The best solution would be if the router itself could block packets for the WAN IP on the local interface. It is better if the router can protect itself than to expect every browser in the local net to protect the router. LEAF Bering uses Shorewall and I can fully control all firewall rules. So all I have to do is to read the docs...

I guess I don't have to hurry. My router is fairly uncommon, so the risk of attacks is relatively low.
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barbaz
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Re: With WAN-IP=LOCAL Firefox asks for router's user/passwor

Post by barbaz » Sun Aug 16, 2015 9:52 pm

bomm wrote:Thanks for your help.

You're welcome.

bomm wrote:I have a dynamic IP address, so it's not a good idea to manage the rules manually.

Well how dynamic is dynamic? Meaning, how often does it change?
Some ISPs give out "dynamic" IPs that stick for a long time (can be several months) even through completely powering off the device (although not if the device is powered off for too long)...

bomm wrote:The best solution would be if the router itself could block packets for the WAN IP on the local interface.

I think the ABE rule would do more than that, as ABE blocks by address not just by interface... so with only measures working by interface, I would have to wonder if there is even theoretical possibility for sites to use your web browser to trick your router into sending requests from its public interface back to its public interface. Firewalling by address doesn't have any such limitation.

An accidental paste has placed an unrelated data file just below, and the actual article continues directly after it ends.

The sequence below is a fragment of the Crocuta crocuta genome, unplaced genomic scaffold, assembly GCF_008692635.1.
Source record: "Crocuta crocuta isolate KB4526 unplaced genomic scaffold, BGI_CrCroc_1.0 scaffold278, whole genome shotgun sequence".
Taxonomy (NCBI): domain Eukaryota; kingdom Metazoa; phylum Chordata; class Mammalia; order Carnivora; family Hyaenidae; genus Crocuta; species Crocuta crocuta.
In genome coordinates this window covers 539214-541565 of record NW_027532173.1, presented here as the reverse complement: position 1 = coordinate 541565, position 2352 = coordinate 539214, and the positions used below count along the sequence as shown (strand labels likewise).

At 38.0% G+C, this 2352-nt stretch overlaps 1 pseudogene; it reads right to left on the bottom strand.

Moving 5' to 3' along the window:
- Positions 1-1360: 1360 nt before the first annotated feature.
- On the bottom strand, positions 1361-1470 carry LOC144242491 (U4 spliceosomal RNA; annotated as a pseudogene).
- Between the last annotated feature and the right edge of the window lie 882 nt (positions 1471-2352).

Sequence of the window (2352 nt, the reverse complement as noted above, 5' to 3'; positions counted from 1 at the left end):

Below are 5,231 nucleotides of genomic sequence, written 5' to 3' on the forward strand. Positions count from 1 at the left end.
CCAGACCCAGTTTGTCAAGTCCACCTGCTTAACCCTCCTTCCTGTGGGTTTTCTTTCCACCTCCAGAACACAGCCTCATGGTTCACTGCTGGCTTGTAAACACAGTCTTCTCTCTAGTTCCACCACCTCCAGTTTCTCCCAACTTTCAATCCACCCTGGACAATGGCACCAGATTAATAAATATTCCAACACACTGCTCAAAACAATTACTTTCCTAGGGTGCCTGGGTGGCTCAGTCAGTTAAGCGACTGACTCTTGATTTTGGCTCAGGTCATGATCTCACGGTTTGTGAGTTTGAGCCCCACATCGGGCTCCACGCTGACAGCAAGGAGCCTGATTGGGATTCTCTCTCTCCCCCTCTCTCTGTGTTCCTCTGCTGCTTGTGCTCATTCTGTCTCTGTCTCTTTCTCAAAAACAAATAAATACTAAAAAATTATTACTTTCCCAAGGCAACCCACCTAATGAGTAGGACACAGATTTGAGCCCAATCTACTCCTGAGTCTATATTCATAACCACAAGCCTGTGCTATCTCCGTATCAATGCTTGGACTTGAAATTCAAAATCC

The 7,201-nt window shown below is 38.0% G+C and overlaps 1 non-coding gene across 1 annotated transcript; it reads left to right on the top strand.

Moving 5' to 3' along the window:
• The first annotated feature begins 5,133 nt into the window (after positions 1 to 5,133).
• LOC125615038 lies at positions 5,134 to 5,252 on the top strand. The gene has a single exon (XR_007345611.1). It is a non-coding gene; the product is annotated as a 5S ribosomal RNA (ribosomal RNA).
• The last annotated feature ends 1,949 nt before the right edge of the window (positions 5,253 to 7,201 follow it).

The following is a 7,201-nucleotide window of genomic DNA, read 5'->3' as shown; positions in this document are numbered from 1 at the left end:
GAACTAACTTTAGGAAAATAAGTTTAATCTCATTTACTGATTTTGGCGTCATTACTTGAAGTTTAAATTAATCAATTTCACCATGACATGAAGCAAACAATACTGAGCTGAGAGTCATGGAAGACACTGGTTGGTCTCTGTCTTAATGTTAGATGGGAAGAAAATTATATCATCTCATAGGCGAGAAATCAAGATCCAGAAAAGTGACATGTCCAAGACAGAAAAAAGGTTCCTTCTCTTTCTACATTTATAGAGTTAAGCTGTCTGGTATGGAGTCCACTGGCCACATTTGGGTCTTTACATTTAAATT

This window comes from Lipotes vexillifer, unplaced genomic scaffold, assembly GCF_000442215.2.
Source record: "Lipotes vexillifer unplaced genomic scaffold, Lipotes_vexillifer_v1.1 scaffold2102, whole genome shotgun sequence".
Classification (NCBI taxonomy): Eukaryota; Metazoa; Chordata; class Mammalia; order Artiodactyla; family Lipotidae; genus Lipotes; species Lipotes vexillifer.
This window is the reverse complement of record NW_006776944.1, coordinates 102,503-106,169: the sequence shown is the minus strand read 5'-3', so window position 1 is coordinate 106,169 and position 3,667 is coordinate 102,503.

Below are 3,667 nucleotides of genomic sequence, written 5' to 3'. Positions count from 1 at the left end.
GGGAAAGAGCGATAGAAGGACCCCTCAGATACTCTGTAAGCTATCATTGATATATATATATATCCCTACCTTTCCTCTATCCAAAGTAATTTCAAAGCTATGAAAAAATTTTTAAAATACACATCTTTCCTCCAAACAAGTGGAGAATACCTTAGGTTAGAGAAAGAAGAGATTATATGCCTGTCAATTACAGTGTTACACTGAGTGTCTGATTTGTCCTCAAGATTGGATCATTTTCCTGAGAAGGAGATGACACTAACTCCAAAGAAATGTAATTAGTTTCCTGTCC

You might see if your router has a placeholder in its firewall for its own WAN IP.

Basically, what I'm trying say is if there is a way of having your router filter by WAN IP / address instead of by interface, I would think it's a more robust solution than protecting by interface.

bomm wrote:My router is fairly uncommon, so the risk of attacks is relatively low.

That is not a valid line of reasoning. Being "different" (in and of itself) is always orthogonal to security.
If the risk of attacks is relatively low on your router vs. others, that wouldn't be the reason why. (I would think the reason to be - at some level - along the lines of you being a competent sysadmin.)
Last edited by barbaz on Mon Aug 17, 2015 1:54 am, edited 1 time in total.